Steak porn: a sirloin odyssey

I came back from Las Vacas with a couple of prime cuts today, one being a lovely little sirloin. About 300grams (10oz) of loving, juicy meat. The hours to iftar seemed like a long haul. But the wait was worth it in the end.

This is a pictorial of what i did.


I started the ball rolling at exactly 6pm. The dry brining process takes about 60-75 minutes to complete. All good steak houses brine their meat prior to cooking; this basically means they soak their meat in salt water, then let it sit. The purpose of brining is to ensure that the meat retains its moisture during the cooking process. As opposed to wet brining, i prefer “dry brining” — while offering better results, wet brining runs the risk of the meat absorbing too much water and bloating. That’s bad. So unless you’re really meticulous in your timing, dry brining is a lot less complicated.

IMG_5035.JPGDry brining is simple — just make sure the meat is dry out of the fridge by soaking up any access water with a napkin, then liberally spread salt onto both sides of the meat. Then leave it for 60 minutes at room temperature. Magic happens in that time. The salt will dissolve, the meat will absorb it, the meat will thus hold its juices better when you cook it, and thus be just that much more tender.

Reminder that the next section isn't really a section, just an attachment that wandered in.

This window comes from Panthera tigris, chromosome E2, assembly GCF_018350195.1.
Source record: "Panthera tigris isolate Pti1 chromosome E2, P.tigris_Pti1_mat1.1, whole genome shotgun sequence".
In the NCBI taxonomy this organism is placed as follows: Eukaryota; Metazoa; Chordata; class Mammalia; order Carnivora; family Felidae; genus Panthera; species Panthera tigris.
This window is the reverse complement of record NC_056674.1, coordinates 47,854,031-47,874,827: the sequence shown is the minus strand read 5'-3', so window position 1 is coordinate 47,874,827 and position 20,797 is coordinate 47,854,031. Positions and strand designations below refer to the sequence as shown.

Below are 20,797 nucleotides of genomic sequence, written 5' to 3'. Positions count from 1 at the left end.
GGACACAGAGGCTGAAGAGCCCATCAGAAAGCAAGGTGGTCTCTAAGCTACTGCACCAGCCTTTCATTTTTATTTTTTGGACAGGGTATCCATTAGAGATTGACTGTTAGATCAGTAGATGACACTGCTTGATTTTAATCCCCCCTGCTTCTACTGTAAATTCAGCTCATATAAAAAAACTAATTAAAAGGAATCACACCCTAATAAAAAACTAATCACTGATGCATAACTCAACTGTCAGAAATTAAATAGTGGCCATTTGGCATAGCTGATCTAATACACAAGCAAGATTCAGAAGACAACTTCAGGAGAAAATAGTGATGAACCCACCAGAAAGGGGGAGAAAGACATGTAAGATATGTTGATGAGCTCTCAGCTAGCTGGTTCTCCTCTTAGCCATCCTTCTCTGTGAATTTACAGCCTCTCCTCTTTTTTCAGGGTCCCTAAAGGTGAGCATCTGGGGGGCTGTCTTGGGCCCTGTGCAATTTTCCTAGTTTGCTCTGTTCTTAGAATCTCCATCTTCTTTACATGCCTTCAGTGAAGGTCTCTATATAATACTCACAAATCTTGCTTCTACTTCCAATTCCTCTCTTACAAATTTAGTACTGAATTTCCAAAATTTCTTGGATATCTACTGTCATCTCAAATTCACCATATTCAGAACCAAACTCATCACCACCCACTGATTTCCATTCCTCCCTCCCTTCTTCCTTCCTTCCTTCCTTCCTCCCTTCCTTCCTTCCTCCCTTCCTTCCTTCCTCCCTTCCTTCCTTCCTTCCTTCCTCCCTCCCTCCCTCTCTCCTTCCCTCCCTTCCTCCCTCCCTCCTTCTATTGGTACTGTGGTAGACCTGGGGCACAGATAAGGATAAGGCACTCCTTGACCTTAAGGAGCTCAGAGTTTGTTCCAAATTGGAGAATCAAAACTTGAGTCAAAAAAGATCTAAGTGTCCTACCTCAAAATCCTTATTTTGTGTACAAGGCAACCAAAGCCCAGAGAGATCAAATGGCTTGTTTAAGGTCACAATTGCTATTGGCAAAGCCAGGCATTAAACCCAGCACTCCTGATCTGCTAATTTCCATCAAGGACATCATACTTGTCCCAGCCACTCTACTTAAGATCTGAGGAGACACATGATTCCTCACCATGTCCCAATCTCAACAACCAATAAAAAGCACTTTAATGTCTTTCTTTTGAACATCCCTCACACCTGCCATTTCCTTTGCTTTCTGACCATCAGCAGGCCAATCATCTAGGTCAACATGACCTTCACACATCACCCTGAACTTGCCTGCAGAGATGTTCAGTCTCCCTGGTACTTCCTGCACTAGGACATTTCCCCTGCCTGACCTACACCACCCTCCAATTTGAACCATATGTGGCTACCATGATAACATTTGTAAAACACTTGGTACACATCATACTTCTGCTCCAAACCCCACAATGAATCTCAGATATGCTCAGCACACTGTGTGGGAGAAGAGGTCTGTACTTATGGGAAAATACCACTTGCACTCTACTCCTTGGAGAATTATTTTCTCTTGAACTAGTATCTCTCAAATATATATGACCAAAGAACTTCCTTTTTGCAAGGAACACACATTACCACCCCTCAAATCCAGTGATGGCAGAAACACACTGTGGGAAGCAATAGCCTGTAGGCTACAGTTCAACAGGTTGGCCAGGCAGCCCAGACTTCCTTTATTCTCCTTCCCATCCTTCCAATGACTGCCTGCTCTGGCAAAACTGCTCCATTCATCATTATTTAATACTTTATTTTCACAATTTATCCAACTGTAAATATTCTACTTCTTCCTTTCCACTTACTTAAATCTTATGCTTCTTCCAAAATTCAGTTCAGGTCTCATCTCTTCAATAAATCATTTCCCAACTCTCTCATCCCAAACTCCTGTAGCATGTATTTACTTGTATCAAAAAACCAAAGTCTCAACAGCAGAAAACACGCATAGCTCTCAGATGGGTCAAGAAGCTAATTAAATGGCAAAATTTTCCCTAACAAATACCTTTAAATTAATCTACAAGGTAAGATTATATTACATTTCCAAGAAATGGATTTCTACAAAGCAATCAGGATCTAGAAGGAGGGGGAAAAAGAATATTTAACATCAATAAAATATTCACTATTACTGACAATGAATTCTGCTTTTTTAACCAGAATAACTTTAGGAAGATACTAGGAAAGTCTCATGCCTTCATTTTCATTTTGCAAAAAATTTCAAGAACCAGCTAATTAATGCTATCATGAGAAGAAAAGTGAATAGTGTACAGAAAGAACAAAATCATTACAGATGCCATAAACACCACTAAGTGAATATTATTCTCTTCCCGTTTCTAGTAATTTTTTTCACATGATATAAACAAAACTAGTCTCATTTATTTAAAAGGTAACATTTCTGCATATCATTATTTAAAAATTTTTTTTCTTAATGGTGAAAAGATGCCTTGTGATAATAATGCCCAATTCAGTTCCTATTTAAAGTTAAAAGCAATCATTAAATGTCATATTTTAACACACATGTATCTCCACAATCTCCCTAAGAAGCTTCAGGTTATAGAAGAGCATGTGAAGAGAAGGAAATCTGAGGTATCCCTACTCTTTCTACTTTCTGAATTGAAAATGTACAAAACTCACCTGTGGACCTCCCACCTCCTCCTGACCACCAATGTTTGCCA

IMG_5032.JPGI added some extra spices with the coarse sea salt i used: freshly grounded peppers, and some garlic powder. While i let the salt do its thing, i moved on to the potatoes.

IMG_5030.JPGRusset potatoes are just perfect for simple potato salads; they’re nice and starchy and, properly prepared, will melt in your mouth. I skinned 4 small potatoes, diced them and chucked them into a pot of boiling water for about 12 minutes. Drain out the water, shizzle a couple table spoons of extra virgin olive oil, sprinkle some thyme, then let sit. Just before serving, i add coarse sea salt, some thousand island dressing, and a dash of grated cheese.

IMG_5037.JPGIMG_5039.JPGRight, so 10 minutes before iftar, i start cooking the meat. My George Foreman electric grill was pre-heated to its maximum temperature (about 300-350 degrees celcius; ideally steaks should be cooked over 500-700 degree heat, but that’s only possible over charcoal or a very powerful gas broiler). I shizzled on a teaspoon of olive oil on each side of the meat, then smacked in on and let it cook for just about 5 minutes. That’s just about medium-well done. If i wanted the meat a bit more bloody, 3-4 minutes tops. 

IMG_5040.JPGIMG_5041.JPGIMG_5043.JPGIts important to let the meat sit for the same amount of time it cooked. This lets all the juices settle down; if you cut into it too early, all the juices just flow out… bye bye yummy meat juices. The timing was perfect, when iftar broke, the steak was ready to be eaten.

IMG_5045.JPGIt was heavenly. Just superb. The meat was sweet and exploding with juices. A little bit crisp on the outside where the heat has caramelized the sugars in the meat, and absolutely tender the inside. It was a great steak. 

IMG_5050.JPGGood meat from a good butcher, well prepared, well cooked. There could have been no other outcome.

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